Right-leaning populists regard the nexus of big finance and big government as irredeemably corrupt; left-leaning populists agree! Alone, neither group can muster a sizable enough coalition to challenge the status quo. How convenient for the establishment that they're so easily pitted against one another.
Don't misunderstand. Mutual wariness between the Tea Party and Occupy Wall Street makes sense. These are people whose visions for the future of the country are very different -- on certain issues of import, and in races between certain candidates, they ought to be battling one another. But winners in American politics recognize that antagonists can opportunistically ally in ways that advance discrete positions they share. Wall Street executives certainly know this. So do the Democrats and Republicans who benefit yearly from their generous campaign contributions. Neither Obama nor the executives at Goldman Sachs are foolish or myopic enough to pass up opportunities for mutually beneficial cooperation. It's tea partiers and Occupy Wall Street types who conceive of American politics as zero sum game to be won via a definitive triumph over the other side. It never even occurs to them to get together for a chat about common objectives.
Ponder this passage from The Guardian:
Brendan Steinhauser of Freedomworks, a Washington-based group that runs a nationwide network of Tea Party off-shoots, says that "the tea parties arose out of opposition to the Wall Street bail-outs in 2008 - that was the event that gave birth to them, so yes it's funny that the Occupy Wall Street guys are also against phoney capitalism and we agree about that."
But that's where the affinity ends, he says. He observed the Occupy DC rally outside the Capitol and says what he saw there were "the same leftists, the same union organisers, the same Castro supporters you see on every leftist demonstration. It's same-old, same-old."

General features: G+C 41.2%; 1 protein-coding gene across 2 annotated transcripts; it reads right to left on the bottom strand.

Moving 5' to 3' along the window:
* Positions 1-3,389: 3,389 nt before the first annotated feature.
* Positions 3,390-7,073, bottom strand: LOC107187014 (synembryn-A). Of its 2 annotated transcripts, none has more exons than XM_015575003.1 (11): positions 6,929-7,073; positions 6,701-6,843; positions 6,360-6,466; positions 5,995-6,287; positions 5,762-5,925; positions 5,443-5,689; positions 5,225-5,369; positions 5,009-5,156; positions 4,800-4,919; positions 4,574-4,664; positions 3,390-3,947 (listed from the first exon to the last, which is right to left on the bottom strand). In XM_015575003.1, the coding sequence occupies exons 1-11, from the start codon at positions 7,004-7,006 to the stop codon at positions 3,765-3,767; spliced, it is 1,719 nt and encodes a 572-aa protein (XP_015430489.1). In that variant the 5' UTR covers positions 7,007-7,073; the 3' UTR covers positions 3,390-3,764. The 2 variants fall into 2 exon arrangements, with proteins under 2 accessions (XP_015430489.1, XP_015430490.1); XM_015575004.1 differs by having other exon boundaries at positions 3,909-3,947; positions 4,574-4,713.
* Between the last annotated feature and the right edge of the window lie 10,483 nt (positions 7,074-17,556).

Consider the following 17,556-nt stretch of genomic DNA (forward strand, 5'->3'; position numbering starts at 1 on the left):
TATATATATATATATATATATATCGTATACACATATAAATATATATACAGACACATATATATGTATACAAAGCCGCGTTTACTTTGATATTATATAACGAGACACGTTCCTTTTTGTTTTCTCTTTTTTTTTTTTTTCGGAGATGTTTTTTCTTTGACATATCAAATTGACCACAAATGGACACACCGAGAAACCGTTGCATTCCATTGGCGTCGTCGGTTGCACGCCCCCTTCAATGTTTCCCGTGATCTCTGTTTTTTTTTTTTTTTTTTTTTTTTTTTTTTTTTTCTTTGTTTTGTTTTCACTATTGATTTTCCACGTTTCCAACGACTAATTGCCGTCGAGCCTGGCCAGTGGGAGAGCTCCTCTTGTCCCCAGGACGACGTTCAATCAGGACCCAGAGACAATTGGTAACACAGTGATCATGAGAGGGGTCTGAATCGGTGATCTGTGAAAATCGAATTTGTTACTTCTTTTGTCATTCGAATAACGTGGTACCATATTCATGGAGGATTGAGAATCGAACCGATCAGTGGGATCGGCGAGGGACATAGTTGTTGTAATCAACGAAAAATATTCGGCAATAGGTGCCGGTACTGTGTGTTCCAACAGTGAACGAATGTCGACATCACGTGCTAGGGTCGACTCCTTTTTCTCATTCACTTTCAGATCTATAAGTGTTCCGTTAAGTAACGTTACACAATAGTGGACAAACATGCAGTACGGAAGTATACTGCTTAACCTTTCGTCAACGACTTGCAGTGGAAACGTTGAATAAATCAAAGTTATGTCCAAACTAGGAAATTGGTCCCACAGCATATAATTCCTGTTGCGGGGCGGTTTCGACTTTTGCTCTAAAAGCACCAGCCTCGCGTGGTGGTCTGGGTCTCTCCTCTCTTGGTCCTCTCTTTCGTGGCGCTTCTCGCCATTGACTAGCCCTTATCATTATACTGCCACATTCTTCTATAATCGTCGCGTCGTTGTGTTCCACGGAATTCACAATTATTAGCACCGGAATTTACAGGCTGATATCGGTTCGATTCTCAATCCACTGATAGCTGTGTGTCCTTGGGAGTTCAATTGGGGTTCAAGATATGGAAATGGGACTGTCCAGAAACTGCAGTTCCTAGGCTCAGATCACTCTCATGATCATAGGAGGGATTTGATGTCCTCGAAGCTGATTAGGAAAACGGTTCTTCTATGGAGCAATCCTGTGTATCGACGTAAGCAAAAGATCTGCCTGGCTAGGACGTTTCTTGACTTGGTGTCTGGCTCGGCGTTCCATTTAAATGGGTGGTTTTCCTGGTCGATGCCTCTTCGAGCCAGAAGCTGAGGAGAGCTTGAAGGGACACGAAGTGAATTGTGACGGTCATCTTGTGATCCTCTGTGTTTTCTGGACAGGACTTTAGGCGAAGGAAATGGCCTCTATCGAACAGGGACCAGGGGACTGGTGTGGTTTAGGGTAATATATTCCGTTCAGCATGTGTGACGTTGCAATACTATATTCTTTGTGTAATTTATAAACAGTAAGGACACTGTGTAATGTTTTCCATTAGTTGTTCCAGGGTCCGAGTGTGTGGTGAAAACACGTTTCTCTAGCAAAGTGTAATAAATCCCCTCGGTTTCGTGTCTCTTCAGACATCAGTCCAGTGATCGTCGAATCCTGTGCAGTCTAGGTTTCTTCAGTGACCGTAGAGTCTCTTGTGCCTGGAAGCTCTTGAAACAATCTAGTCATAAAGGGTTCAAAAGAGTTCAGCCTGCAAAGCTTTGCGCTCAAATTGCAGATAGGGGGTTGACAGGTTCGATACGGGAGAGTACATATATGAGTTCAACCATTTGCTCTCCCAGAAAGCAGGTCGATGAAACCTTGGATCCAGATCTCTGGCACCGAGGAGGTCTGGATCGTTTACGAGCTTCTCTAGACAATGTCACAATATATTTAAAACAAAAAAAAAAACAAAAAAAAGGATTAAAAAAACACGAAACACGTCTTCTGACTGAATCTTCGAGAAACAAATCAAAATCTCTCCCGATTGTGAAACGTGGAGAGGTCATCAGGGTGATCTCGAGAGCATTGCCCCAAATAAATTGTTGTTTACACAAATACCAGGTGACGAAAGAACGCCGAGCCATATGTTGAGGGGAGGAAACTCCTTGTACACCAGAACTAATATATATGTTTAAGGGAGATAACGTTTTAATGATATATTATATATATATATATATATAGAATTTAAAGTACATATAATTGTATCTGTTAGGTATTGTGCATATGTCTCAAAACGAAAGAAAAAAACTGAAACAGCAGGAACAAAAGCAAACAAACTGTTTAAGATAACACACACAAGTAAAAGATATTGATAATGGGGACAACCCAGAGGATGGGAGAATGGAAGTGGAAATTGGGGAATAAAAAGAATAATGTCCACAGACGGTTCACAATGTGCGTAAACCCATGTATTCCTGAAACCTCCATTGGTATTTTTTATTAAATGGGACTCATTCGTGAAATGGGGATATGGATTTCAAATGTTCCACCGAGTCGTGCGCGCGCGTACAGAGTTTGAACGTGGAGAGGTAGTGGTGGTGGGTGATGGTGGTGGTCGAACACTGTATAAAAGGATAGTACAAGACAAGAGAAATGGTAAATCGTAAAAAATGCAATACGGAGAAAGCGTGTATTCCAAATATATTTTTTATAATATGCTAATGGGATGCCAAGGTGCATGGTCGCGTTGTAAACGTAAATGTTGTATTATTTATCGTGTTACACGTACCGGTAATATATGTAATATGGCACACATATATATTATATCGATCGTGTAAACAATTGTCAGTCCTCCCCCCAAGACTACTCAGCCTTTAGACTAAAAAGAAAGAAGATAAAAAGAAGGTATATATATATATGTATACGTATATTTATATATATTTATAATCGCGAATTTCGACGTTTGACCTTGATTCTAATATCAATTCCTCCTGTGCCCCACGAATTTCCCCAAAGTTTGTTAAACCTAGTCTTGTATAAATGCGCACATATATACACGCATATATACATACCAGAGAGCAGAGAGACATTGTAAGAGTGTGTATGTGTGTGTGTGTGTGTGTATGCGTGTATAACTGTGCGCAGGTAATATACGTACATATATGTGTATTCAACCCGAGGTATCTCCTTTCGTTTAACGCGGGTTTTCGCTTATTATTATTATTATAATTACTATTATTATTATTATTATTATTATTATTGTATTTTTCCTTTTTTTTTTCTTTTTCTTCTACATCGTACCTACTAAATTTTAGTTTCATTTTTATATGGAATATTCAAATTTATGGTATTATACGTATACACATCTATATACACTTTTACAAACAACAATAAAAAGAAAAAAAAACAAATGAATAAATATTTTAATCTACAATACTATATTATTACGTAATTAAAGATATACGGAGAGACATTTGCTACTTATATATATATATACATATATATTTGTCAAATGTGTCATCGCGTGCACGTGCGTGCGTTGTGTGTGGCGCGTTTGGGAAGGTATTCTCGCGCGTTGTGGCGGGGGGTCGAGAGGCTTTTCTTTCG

Isn't that interesting?
An organization opposed to the Wall Street bailouts learns that a bunch of people are so mad that they're taking to the streets, partly because of the bailouts. Does it see an opportunity to win converts, or at least to cooperate on a narrow reform? Nope. They're on the other team, so "same-old, same-old." Whereas if America elected an actual Castro-loving president who got inaugurated in a Tye-dye suit and Che Guevara T-shirt, does anyone doubt that the government relations folks at Bank of America and JP Morgan and Citi Bank would all be sitting around in their respective conference rooms earnestly brainstorming about how they could influence and co-opt and strategically cooperate with the new guy?
Here's the next paragraph in the Guardian piece:
David Webb has been watching the unfolding of the New York protests particularly closely. He organises a Manhattan-based group called Tea Party 365, and has been interested to see how the OWS shapes up by comparison. His conclusion is that the protests are rapidly being hijacked by interested parties. "The transport unions are getting behind it, rabble rousing and agitating, moveon.org is imposing its progressive agenda on it."
Webb acknowledges that Occupy Wall Street can be influenced by groups that approach it in a spirit of cooperation; but although he regards it as so susceptible to influence that it might be "hijacked," he never conceives of the possibility that the Tea Party might even marginally influence its behavior.